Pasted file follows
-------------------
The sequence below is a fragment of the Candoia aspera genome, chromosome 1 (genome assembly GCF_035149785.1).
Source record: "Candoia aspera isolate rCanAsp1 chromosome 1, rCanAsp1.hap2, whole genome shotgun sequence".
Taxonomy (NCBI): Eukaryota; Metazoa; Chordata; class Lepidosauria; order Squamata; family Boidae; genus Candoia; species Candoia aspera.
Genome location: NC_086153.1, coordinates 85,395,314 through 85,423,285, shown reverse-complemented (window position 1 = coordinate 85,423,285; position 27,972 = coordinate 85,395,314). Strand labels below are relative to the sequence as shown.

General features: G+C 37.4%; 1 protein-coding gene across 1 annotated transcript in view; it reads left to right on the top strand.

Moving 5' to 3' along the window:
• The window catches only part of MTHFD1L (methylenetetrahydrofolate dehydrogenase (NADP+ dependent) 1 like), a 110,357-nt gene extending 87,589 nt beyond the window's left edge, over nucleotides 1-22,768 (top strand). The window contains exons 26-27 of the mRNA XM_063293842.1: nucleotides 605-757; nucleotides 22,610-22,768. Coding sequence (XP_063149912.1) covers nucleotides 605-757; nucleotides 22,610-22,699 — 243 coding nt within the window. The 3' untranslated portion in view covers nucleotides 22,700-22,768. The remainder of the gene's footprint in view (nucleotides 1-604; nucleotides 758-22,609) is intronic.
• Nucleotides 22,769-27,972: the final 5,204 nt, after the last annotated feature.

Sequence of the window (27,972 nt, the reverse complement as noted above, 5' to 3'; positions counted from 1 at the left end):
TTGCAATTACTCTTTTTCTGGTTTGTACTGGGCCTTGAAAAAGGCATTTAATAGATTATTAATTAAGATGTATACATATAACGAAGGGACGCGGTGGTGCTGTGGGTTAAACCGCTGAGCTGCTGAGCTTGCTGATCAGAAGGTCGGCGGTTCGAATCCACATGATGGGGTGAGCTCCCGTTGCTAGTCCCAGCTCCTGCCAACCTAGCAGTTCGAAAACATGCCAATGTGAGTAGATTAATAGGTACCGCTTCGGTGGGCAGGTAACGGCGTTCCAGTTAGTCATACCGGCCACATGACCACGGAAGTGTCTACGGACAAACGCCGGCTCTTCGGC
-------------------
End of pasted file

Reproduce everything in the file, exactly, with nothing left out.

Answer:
The sequence below is a fragment of the Candoia aspera genome, chromosome 1 (genome assembly GCF_035149785.1).
Source record: "Candoia aspera isolate rCanAsp1 chromosome 1, rCanAsp1.hap2, whole genome shotgun sequence".
Taxonomy (NCBI): Eukaryota; Metazoa; Chordata; class Lepidosauria; order Squamata; family Boidae; genus Candoia; species Candoia aspera.
Genome location: NC_086153.1, coordinates 85,395,314 through 85,423,285, shown reverse-complemented (window position 1 = coordinate 85,423,285; position 27,972 = coordinate 85,395,314). Strand labels below are relative to the sequence as shown.

General features: G+C 37.4%; 1 protein-coding gene across 1 annotated transcript in view; it reads left to right on the top strand.

Moving 5' to 3' along the window:
• The window catches only part of MTHFD1L (methylenetetrahydrofolate dehydrogenase (NADP+ dependent) 1 like), a 110,357-nt gene extending 87,589 nt beyond the window's left edge, over nucleotides 1-22,768 (top strand). The window contains exons 26-27 of the mRNA XM_063293842.1: nucleotides 605-757; nucleotides 22,610-22,768. Coding sequence (XP_063149912.1) covers nucleotides 605-757; nucleotides 22,610-22,699 — 243 coding nt within the window. The 3' untranslated portion in view covers nucleotides 22,700-22,768. The remainder of the gene's footprint in view (nucleotides 1-604; nucleotides 758-22,609) is intronic.
• Nucleotides 22,769-27,972: the final 5,204 nt, after the last annotated feature.

Sequence of the window (27,972 nt, the reverse complement as noted above, 5' to 3'; positions counted from 1 at the left end):
TTGCAATTACTCTTTTTCTGGTTTGTACTGGGCCTTGAAAAAGGCATTTAATAGATTATTAATTAAGATGTATACATATAACGAAGGGACGCGGTGGTGCTGTGGGTTAAACCGCTGAGCTGCTGAGCTTGCTGATCAGAAGGTCGGCGGTTCGAATCCACATGATGGGGTGAGCTCCCGTTGCTAGTCCCAGCTCCTGCCAACCTAGCAGTTCGAAAACATGCCAATGTGAGTAGATTAATAGGTACCGCTTCGGTGGGCAGGTAACGGCGTTCCAGTTAGTCATACCGGCCACATGACCACGGAAGTGTCTACGGACAAACGCCGGCTCTTCGGC